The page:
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Research Papers: Forced Convection

Experimental Investigation of the Effects of Fluid Properties and Geometry on Forced Convection in Finned Ducts With Flow Pulsation

[+] Author and Article Information
B. O. Olayiwola

Mechanical Process Engineering, Faculty of Biochemical and Chemical Engineering, Technische Universität Dortmund, Emil-Figge Strasse 68, 44227 Dortmund, Germanyb.olayiwola@bci.uni-dortmund.de

P. Walzel

Mechanical Process Engineering, Faculty of Biochemical and Chemical Engineering, Technische Universität Dortmund, Emil-Figge Strasse 68, 44227 Dortmund, Germanyp.walzel@bci.uni-dortmund.de

J. Heat Transfer 131(5), 051701 (Mar 16, 2009) (6 pages) doi:10.1115/1.2970068 History: Received August 24, 2007; Revised May 13, 2008; Published March 16, 2009

An experimental study was conducted on the effects of flow pulsation on the convective heat transfer coefficients in a flat channel with series of regular spaced fins. Glycerol-water mixtures with dynamic viscosities in the range of 0.001–0.01 kg/ms were used as working fluids. The device contains fins fixed to the insulated wall opposite to the flat and smooth heat transfer surface to avoid any heat transfer enhancement by conduction of the fins. Pulsation amplitude xo=0.37mm and pulsation frequencies f in the range of 10Hz<f<47Hz were applied, and a steady-flow Reynolds number in the laminar range of 10<Re<1100 was studied. The heat transfer coefficient was found to increase with increasing Prandtl number Pr at a constant oscillation Reynolds number Reosc. The effect of the dh/L ratio was found to be insignificant for the system with series of fins and flow pulsation due to proper fluid mixing in contrast to a steady finned flow. A decrease in heat transfer intensification was obtained at very low and high flow rates. The heat transfer was concluded to be dynamically controlled by the oscillation.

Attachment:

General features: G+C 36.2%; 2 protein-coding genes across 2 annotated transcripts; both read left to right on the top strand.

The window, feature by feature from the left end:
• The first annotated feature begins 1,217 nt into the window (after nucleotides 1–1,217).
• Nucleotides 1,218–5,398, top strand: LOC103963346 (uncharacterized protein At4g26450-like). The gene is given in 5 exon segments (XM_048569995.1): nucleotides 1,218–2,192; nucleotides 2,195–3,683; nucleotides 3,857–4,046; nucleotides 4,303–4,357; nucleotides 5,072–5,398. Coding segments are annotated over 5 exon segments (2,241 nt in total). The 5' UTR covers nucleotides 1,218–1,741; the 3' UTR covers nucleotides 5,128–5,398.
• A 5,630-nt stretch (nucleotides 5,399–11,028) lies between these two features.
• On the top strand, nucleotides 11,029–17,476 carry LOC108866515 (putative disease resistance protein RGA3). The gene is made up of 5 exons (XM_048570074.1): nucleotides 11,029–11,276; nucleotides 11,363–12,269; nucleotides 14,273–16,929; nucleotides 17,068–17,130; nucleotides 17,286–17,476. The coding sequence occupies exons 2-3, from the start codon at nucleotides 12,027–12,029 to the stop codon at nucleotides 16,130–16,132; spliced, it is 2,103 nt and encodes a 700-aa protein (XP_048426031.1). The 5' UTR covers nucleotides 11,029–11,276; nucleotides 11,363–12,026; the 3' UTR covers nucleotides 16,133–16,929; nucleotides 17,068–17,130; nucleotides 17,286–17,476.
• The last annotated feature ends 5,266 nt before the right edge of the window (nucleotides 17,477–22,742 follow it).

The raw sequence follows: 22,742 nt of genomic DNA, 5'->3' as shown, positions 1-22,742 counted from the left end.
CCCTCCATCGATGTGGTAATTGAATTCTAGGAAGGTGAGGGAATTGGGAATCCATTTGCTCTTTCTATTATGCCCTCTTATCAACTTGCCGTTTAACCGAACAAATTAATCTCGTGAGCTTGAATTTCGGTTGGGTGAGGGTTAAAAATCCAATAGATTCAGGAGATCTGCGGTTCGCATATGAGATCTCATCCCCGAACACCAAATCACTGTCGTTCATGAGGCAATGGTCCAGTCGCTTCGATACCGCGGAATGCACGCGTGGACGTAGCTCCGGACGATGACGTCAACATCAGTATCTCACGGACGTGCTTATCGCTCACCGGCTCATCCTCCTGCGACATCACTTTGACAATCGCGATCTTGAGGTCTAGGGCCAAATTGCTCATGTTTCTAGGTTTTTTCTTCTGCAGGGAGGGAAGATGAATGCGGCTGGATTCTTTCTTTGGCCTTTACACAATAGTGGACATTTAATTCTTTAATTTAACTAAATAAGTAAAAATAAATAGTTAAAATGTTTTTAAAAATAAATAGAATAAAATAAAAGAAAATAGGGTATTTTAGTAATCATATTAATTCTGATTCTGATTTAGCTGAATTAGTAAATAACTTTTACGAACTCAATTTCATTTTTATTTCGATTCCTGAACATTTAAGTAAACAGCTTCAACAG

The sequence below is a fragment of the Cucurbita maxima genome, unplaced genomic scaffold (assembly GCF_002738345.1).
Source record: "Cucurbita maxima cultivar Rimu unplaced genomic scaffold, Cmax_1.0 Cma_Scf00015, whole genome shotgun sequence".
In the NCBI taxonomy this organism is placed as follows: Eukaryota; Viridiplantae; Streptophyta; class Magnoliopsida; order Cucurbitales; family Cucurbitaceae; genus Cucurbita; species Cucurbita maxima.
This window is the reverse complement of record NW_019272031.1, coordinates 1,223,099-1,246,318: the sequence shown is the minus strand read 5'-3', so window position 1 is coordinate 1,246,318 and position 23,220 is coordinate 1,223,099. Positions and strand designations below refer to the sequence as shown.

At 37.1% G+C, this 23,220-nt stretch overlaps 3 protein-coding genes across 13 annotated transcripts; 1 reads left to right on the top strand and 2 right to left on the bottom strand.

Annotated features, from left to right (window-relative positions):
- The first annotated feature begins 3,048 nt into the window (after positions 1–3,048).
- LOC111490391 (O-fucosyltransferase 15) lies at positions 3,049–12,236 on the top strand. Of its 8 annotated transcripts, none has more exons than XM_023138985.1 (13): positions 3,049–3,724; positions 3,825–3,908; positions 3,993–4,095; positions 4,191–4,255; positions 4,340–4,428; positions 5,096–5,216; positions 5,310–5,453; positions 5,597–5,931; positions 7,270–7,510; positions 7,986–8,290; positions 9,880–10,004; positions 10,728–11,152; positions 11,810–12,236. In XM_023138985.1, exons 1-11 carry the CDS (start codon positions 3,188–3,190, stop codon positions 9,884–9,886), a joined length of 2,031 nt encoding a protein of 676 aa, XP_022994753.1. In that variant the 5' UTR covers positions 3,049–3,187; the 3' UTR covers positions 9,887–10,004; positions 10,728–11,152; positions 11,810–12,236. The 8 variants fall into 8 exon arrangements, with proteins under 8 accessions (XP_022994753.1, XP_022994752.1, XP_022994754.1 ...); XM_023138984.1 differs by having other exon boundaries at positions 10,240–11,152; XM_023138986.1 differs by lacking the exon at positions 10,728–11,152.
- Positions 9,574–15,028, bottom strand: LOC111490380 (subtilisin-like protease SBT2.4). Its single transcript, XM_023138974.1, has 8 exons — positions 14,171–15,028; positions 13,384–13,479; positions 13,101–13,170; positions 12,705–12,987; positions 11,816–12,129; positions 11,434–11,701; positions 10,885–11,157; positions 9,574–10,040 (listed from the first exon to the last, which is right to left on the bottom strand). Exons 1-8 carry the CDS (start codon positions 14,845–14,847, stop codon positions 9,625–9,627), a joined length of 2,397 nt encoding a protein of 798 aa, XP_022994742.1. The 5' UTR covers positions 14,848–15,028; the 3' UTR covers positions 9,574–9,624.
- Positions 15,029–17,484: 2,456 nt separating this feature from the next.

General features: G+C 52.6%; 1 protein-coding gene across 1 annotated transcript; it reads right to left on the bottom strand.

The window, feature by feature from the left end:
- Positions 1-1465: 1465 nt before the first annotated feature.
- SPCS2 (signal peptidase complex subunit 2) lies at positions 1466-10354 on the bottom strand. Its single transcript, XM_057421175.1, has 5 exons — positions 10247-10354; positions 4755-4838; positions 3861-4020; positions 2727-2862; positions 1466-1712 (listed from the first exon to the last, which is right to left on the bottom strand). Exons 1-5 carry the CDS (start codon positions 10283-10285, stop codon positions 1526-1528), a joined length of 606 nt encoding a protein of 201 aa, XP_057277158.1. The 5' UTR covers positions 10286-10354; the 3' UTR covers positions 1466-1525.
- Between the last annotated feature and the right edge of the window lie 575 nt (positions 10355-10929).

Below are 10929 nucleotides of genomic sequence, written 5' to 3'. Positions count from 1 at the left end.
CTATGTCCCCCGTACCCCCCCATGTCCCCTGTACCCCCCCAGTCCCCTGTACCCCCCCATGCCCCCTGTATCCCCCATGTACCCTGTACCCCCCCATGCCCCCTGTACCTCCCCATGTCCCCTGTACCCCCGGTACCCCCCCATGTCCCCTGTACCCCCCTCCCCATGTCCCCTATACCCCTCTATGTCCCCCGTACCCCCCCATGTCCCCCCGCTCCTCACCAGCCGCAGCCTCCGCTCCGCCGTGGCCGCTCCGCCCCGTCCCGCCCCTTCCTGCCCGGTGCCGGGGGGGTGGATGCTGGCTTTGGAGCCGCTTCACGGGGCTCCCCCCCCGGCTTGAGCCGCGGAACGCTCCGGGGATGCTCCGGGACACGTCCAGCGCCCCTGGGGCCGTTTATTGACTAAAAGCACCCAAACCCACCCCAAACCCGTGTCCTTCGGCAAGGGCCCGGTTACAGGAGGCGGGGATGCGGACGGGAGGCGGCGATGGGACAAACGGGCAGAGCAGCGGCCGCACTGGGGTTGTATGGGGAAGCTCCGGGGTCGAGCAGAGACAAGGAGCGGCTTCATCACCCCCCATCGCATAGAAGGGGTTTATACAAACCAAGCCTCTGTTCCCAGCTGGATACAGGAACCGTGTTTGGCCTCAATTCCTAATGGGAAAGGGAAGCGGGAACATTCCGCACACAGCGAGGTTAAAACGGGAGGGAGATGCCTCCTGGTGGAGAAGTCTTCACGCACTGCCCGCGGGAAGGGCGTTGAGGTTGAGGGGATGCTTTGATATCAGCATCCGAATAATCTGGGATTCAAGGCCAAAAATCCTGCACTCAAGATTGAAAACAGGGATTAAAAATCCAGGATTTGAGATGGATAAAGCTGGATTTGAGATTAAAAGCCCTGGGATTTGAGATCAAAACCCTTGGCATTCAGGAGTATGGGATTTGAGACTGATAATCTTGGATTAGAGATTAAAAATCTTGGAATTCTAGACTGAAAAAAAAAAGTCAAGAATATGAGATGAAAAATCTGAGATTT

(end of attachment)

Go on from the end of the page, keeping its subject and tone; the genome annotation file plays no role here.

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Copyright © 2009 by American Society of Mechanical Engineers
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Figures

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Figure 1

Description of the flow behavior

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Figure 2

Experimental setup for heat transfer measurements. (a) cryostat; (b) centrifugal pump; (c) fin (d); PT 100 sensor; (e) copper plate; (f) ratometer; (g) collection vessel; (h) hose pump; (i) motor; (j) connecting rod; (k) diaphragm; (l) overhead tank; (m) unbalanced mass; and (n) insulation.

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Figure 3

Dependence of the heat transfer coefficient on the Reynolds number Re for different Prandtl numbers Pr: (a) Reosc=0, (b) Reosc=200, and xo/dh=0.025

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Figure 4

Influence of the Prandtl number Pr on the heat transfer enhancement at constant Reosc=200 and xo/dh=0.025

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Figure 5

Dependence of the heat transfer enhancement on the Peclet number Pe at constant Reosc for Pr=15, xo/dh=0.025, dh/L=0.0163, hf/dh=0.204, l/dh=1.021, and b/dh=0.136

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Figure 6

Effect of dh/L on heat transfer coefficients for a steady finned flow: Pr=15, hf/dh=0.204, l/dh=1.021, and b/dh=0.136

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Figure 7

Effect of dh/L on heat transfer coefficients for a pulsating finned flow at Reosc=200: Pr=15, xo/dh=0.025, hf/dh=0.204, l/dh=1.021, and b/dh=0.136

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